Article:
Thursday, January 17, 2008

Voter ID law

Instead of requiring voters to show a state issued ID, they should simply store digital images of registered voters at polling places. That way, if I get mugged on my way to the polling place, poll workers would still be able to verify that I am me. Provisional ballots would still be available for those who grow or shave off facial hair, and those who have disfiguring accidents.

Any new computer equipment purchased towards this end would still be cheaper than the ongoing lawsuit. Even though SCOTUS is expected to uphold the Voter ID law, this law could be challenged again when the court gets some new members.

The claim that no new measures are needed because no one has been convicted of voter fraud in this state is a hollow argument. There have been no hijackings in this state, do we still need metal detectors in our airports? There have been recent recorded cases of voter fraud in Illinois and Ohio. There may be voter fraud in Indiana if Evan Bayh becomes a running mate and we become a battleground state. We owe it to ourselves and the rest of the country to have an voter identification system that is fair, convenient, and reliable.


Doug said...

One of the Justices asking questions at the Supreme Court asked about putting photos on the voter registration card. That sounds like a reasonable solution to me.

Of course, as I recall, the Democrats proposed a variety of alternately acceptable methods of identification besides solely state or federally issued photo identification, and all of those were rejected.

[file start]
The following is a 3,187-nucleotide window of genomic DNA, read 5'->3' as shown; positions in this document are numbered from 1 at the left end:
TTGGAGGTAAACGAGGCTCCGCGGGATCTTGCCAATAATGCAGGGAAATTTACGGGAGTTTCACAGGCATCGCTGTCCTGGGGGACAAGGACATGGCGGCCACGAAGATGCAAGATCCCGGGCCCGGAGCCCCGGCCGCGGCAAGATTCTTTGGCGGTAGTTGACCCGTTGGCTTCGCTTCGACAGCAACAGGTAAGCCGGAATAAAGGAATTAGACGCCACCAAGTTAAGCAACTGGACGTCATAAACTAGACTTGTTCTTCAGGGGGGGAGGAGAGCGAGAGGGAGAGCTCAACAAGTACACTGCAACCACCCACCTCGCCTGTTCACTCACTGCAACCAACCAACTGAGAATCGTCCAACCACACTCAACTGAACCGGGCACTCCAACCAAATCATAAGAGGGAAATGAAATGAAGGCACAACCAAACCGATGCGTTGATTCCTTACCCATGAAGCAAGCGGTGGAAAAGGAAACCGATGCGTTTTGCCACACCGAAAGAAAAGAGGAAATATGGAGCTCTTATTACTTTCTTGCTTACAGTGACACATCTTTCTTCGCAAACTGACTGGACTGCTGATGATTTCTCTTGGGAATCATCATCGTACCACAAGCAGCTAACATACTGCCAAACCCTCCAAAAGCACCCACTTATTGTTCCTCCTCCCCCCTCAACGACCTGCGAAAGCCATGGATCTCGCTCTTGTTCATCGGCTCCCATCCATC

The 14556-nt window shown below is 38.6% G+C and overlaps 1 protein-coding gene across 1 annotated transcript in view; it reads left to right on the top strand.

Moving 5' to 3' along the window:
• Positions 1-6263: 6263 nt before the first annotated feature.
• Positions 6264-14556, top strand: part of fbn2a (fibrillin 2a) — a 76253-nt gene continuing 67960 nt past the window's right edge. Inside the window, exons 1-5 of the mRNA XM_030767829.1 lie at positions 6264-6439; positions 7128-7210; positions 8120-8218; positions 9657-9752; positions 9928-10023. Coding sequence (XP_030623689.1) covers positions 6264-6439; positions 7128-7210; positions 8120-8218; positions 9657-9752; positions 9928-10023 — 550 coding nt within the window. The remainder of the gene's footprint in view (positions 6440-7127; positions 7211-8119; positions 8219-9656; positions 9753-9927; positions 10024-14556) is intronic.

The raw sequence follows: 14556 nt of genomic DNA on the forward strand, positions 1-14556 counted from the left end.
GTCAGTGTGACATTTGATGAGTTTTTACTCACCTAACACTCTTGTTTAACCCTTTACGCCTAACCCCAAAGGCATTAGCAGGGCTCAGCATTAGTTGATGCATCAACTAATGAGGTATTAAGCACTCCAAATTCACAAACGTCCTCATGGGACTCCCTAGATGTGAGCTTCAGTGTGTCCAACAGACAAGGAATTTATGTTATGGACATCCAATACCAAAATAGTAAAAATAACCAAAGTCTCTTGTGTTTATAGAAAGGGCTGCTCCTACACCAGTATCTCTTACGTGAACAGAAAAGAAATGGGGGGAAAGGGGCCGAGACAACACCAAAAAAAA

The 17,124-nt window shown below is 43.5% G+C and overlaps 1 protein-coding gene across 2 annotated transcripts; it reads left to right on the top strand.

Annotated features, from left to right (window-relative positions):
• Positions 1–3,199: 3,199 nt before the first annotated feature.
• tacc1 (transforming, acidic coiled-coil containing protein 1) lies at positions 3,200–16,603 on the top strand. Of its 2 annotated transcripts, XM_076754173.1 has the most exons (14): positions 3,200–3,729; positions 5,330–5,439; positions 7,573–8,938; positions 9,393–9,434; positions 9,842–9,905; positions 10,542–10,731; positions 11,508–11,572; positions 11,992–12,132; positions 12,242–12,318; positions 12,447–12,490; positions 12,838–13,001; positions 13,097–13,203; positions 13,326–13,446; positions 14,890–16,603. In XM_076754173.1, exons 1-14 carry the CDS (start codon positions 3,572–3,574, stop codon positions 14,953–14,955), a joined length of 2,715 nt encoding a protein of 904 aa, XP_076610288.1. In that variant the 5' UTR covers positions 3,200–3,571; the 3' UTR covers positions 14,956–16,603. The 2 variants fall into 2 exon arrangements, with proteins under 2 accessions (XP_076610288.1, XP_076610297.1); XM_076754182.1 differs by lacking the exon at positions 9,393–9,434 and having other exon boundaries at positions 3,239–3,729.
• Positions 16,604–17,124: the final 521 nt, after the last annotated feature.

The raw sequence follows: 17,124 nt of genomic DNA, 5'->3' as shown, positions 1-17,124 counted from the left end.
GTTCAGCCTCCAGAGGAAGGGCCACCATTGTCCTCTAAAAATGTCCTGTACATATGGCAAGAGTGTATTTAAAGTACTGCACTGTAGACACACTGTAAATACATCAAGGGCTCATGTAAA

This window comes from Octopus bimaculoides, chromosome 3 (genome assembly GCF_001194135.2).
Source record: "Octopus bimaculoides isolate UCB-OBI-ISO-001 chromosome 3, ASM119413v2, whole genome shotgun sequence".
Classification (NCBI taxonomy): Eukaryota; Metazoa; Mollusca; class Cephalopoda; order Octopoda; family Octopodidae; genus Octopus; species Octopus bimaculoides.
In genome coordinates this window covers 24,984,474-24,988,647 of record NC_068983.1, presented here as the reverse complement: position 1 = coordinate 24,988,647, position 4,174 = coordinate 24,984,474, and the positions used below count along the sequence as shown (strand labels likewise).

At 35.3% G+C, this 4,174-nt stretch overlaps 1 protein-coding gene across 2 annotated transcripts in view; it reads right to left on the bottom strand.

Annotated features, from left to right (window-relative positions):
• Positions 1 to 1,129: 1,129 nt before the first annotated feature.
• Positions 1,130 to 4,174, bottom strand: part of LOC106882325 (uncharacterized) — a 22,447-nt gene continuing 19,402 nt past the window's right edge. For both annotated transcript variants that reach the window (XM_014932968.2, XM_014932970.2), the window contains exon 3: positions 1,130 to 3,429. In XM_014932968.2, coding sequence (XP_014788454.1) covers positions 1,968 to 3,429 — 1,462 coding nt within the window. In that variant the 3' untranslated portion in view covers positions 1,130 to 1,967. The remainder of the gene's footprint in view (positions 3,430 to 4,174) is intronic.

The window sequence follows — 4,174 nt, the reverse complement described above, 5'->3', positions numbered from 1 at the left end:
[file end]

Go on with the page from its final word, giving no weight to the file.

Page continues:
Let's be clear, though. "Voter fraud" is too broad of a characterization of the law. (Though I've used that short hand myself). It's in-person voter impersonation that might be prevented by this law. There was no effort to prevent absentee voter fraud. No effort to harden the security of voting machines. No effort to require paper ballots. All of these things are evidence supporting the proposition that "voter fraud" is a pretext and that suppression of certain potential voters was the real goal.

Be that as it may, I suspect you are right that the Supreme Court will approve the voter ID law much as they approved stopping the vote counts in Florida during the Bush v. Gore case. So, something like you suggest - voter pictures at the polling place, for example - would be a good idea. But, since stopping in-person, voter impersonation is merely a pretext, the state Republicans will never go for it. The whole point of the exercise is to put an extra layer of bureaucracy between certain types of voters and the right to cast a vote.

Jeff Pruitt said...

Doug brings up a great point here - namely that this voter id law would likely only prevent the most inconsequential cases of fraud. What worries me much more than Joe Schmo voting for his neighbor is the fact that we have electronic voting machines that don't produce paper ballots for the record. On top of that most of the poll workers and observers are, how shall I put it, technologically challenged.

Which do you think is more likely to illegally shift the outcome of an election? A mass movement of voter impersonators or a band of hackers infiltrating our election system?

Robert Enders said...

Jeff and Doug, you are both right. I gave Todd Rokita the benefit of the doubt that it simply had not occured to him to have alternate means of verifying a voter's identification. Perhaps that was a little generous of me.

Still, I try not to speculate on the intentions. overt or otherwise, of elected officials. Rather I focus on what the consequences of what their actions are going to be.

I agree that one hacker can potentially do more harm than even hundreds of individuals who vote multiple times. Mike Kole argued for paper verification in voting machines when he was the Libertarian candidate for Secretary of State. I hope that this year's Libertarian and Democratic candidates for Secretary of State make these issues part of their platform.

Tim Zank said...